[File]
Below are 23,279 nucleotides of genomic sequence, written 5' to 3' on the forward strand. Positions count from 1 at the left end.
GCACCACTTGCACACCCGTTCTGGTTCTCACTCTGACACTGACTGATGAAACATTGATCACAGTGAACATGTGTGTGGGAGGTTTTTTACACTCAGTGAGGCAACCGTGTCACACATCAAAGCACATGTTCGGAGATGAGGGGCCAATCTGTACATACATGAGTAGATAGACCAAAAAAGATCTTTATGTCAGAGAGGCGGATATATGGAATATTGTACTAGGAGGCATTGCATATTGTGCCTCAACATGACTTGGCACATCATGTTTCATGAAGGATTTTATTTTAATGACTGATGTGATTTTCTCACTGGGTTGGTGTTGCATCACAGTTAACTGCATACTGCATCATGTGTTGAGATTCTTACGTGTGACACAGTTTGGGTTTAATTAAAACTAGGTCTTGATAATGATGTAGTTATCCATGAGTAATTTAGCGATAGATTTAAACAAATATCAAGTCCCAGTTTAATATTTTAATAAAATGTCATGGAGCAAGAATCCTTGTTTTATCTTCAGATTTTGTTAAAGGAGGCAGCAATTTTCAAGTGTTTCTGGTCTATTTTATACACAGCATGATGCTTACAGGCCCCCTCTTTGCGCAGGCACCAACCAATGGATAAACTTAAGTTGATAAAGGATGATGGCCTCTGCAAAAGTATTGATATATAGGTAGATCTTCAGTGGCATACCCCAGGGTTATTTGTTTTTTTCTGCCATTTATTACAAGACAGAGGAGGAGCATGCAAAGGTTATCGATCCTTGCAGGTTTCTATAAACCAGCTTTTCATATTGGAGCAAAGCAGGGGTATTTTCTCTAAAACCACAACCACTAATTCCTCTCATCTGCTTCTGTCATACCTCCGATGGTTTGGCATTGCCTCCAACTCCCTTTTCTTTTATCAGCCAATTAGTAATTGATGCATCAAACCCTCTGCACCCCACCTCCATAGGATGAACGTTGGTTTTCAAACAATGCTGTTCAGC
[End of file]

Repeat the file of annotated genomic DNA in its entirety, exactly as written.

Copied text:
Below are 23,279 nucleotides of genomic sequence, written 5' to 3' on the forward strand. Positions count from 1 at the left end.
GCACCACTTGCACACCCGTTCTGGTTCTCACTCTGACACTGACTGATGAAACATTGATCACAGTGAACATGTGTGTGGGAGGTTTTTTACACTCAGTGAGGCAACCGTGTCACACATCAAAGCACATGTTCGGAGATGAGGGGCCAATCTGTACATACATGAGTAGATAGACCAAAAAAGATCTTTATGTCAGAGAGGCGGATATATGGAATATTGTACTAGGAGGCATTGCATATTGTGCCTCAACATGACTTGGCACATCATGTTTCATGAAGGATTTTATTTTAATGACTGATGTGATTTTCTCACTGGGTTGGTGTTGCATCACAGTTAACTGCATACTGCATCATGTGTTGAGATTCTTACGTGTGACACAGTTTGGGTTTAATTAAAACTAGGTCTTGATAATGATGTAGTTATCCATGAGTAATTTAGCGATAGATTTAAACAAATATCAAGTCCCAGTTTAATATTTTAATAAAATGTCATGGAGCAAGAATCCTTGTTTTATCTTCAGATTTTGTTAAAGGAGGCAGCAATTTTCAAGTGTTTCTGGTCTATTTTATACACAGCATGATGCTTACAGGCCCCCTCTTTGCGCAGGCACCAACCAATGGATAAACTTAAGTTGATAAAGGATGATGGCCTCTGCAAAAGTATTGATATATAGGTAGATCTTCAGTGGCATACCCCAGGGTTATTTGTTTTTTTCTGCCATTTATTACAAGACAGAGGAGGAGCATGCAAAGGTTATCGATCCTTGCAGGTTTCTATAAACCAGCTTTTCATATTGGAGCAAAGCAGGGGTATTTTCTCTAAAACCACAACCACTAATTCCTCTCATCTGCTTCTGTCATACCTCCGATGGTTTGGCATTGCCTCCAACTCCCTTTTCTTTTATCAGCCAATTAGTAATTGATGCATCAAACCCTCTGCACCCCACCTCCATAGGATGAACGTTGGTTTTCAAACAATGCTGTTCAGC